First, let’s distiunguish between capitalism and trade, the latter being the need and desire of indivifduals to exchange what they have for what they need. Capitalism as a system, defined by Adam Smith in 1776, requires a strong and functional central government to provide regulation and progressive taxation. We no longer have that. It’s arguable that we never did, since international trade has also been around longer than money. Many economists historically haven’t even been able to think in global terms. Smith and Keynes both thought of economies in national terms.

    What you seem to be saying is that human greed corrupts any system– and that’s probably true. Surely it has corrupted capitalism, communism, socialism, fascism, and others. And there are other human defects that appear more in other systems: pride and sloth, for example, which capitalism tends to minimize. Then there’s lust and the desire to procreate, which has resulted in an oversized population that couldn’t possibly achieve even 50% of the lifestyle we have because there aren’t enough resources (though we lie to them and say it’s possible just the same).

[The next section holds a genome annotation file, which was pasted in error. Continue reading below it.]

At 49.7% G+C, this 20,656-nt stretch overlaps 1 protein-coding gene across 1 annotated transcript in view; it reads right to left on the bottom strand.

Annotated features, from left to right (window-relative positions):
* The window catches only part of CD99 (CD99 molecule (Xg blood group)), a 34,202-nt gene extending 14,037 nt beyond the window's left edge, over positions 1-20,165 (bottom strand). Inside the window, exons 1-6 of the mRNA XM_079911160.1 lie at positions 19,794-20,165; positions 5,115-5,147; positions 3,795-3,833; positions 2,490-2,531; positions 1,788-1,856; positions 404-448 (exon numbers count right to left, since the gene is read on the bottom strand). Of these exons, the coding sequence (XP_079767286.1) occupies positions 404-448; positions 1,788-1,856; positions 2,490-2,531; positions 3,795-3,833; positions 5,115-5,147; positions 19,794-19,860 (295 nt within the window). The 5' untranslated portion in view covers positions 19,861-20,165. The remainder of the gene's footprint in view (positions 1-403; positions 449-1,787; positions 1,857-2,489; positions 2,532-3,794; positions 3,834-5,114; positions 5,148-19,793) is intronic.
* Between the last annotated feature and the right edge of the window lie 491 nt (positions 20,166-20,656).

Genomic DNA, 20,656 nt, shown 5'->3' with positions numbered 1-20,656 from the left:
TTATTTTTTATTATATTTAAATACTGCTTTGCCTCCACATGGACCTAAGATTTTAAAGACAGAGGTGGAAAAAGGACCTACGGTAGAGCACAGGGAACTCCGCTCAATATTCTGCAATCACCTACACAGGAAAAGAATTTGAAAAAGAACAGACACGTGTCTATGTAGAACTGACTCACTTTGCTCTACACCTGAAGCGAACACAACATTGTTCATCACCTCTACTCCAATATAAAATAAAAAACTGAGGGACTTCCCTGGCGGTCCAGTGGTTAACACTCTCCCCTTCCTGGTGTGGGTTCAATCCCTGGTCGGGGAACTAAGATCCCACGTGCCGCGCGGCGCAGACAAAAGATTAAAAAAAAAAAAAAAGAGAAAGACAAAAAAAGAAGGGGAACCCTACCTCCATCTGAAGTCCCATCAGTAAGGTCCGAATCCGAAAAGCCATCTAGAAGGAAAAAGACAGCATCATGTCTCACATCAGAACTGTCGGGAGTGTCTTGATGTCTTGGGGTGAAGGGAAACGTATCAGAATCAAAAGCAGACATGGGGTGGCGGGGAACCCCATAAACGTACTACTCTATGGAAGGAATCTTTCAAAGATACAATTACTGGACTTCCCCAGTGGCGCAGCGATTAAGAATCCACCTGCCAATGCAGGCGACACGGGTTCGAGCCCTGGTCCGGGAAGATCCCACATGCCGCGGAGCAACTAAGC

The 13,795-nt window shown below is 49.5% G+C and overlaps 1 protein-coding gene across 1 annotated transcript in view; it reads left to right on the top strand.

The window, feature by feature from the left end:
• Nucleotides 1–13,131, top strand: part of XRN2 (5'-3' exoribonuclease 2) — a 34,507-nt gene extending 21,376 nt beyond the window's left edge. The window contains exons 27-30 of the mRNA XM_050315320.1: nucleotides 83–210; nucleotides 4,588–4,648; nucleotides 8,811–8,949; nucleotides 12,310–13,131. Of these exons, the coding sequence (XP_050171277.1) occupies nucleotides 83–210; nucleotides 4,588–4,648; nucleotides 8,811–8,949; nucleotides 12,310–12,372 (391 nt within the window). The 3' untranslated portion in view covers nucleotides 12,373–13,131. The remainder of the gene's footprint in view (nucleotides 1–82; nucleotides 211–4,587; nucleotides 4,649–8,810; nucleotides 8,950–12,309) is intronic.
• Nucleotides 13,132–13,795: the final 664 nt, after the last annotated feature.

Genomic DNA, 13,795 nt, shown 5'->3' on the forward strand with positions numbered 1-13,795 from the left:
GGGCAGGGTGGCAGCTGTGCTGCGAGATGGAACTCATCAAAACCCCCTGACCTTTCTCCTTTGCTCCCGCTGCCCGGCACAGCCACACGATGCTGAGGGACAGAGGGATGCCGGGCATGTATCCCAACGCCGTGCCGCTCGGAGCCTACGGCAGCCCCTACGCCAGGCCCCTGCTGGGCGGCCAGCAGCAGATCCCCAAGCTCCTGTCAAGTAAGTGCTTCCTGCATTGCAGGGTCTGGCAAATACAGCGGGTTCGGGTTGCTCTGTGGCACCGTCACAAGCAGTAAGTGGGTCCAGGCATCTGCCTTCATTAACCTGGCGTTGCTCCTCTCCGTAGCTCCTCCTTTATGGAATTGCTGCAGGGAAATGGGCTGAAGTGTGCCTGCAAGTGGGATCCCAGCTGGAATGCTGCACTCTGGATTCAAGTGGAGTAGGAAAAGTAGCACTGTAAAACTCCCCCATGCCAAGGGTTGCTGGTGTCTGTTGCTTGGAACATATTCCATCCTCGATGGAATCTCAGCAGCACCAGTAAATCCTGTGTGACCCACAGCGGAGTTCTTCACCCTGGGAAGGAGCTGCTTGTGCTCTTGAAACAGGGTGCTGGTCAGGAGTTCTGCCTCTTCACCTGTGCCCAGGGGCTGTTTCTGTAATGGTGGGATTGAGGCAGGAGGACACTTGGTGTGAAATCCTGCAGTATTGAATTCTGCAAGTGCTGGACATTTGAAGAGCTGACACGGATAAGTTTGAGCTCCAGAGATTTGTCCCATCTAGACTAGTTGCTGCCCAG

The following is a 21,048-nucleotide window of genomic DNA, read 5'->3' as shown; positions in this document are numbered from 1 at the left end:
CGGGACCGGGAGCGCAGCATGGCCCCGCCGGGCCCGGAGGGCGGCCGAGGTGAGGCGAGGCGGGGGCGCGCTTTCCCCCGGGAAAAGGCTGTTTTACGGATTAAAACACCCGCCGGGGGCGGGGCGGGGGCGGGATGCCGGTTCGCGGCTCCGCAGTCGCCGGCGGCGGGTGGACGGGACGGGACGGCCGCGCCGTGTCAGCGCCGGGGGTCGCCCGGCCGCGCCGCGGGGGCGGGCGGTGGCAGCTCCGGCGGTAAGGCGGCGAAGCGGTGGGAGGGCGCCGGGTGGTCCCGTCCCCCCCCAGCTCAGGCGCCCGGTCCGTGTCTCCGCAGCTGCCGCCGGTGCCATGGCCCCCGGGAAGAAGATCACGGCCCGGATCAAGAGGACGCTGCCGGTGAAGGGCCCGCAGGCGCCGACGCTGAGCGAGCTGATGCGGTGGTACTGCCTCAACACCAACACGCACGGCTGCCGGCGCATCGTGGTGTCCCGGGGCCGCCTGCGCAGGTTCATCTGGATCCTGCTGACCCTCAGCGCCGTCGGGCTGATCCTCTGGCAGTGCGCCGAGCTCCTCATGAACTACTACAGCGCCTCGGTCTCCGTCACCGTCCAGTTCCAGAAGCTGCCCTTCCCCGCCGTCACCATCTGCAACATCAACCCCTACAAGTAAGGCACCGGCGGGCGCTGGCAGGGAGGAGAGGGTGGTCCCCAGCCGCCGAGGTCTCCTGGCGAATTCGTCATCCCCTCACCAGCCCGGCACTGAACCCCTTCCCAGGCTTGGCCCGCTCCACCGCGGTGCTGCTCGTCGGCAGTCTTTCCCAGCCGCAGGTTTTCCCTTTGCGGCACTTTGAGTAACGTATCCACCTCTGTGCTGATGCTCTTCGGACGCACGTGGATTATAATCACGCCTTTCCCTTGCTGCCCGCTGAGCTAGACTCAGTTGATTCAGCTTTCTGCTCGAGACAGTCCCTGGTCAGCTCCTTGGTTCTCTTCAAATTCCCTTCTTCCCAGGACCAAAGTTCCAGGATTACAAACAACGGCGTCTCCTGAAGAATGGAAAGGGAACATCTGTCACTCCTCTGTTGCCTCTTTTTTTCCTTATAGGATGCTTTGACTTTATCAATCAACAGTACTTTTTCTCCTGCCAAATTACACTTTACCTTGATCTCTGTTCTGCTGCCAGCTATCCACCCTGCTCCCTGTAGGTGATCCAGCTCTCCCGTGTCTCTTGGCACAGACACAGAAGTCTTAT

We cannot stamp out trade, any more than we can stamp out human greed. What we can do is manage it– anything else is fantasy. But if we have global trade, we need a global government to tax and regulate– otherwise it’s not even capitalism.

Comments are closed.